Steel vs. Aluminum January 05 2017, 0 Comments
The last time I was out wheeling taught me that lesson, when I came down hard on a rock and messed up my steering stabilizer.
I will be looking to get a relocation bracket for my stabilizer. But the next big item I am looking at is an aftermarket gas tank skid.
Currently, my stock skid is pretty scratched up and dented. However, I am not sure if I should go aluminum or steel or stainless steel.
Here is what I know...
Steel is strong, stronger than aluminum, but a lot heavier.
Aluminum can bend & dent easier than steel, but it is lighter.
Aluminum is pricey than steel.
Here is what I need to consider... added weight, durability, cost and what I use my Jeep for.
WEIGHT: Adding more weight could be an issue, but on the Rubicon I understand that shouldn’t be an problem. They were made to handle the extra weight.
DURABILITY: If you don’t do a lot of wheeling where the undercarriage can get beat up, but you still want some protection and not a lot of extra weight aluminum would be the way to go. If you do a lot of rock crawling then steel is your answer. But with steel you need to worry about rust. So a good powdercoat is necessary. Plus you will need to maintain the steel by watching out for dings, scratches and gouges that could eventually rust if you don’t take care of them.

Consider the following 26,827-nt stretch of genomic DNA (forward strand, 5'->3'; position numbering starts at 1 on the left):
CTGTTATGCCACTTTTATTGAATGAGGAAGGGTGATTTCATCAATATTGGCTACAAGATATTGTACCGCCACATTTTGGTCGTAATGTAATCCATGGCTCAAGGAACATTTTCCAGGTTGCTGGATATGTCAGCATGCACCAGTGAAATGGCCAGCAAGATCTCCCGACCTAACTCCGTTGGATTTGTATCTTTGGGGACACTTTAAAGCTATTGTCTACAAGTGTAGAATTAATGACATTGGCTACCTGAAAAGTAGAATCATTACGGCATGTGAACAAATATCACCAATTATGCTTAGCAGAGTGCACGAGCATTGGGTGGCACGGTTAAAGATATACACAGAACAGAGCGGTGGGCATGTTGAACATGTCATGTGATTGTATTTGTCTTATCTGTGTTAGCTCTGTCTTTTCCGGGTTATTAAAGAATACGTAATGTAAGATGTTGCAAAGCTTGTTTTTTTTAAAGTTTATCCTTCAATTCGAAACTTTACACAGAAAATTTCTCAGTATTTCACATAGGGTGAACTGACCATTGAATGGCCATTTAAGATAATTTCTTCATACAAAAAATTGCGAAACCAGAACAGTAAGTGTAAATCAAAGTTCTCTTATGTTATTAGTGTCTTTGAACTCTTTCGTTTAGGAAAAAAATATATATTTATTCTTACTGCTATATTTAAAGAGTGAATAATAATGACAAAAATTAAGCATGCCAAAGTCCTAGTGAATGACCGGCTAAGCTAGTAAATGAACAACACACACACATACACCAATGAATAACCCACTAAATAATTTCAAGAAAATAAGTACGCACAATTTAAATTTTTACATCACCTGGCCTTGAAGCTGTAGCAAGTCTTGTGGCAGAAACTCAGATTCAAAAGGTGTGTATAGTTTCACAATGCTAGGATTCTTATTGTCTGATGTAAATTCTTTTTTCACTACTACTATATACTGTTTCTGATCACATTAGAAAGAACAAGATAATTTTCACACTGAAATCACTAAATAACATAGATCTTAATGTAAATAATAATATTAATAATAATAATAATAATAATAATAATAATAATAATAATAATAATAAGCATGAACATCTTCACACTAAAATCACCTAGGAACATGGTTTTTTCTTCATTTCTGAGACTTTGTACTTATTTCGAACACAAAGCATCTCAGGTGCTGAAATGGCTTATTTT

Now if you want durable, rust proof tough skids stainless steel is your best bet. Now that I have the pros and cons of the different metals it is time to seek out the skid options out there on the World Wide Web.
INSTALL: I need to do my homework as some skids require the removal of the whole gas tanks. The skid could double as a fuel tank cradle.
The other question is does my stock gas tank skid give me the protection I need. Do I need to replace it?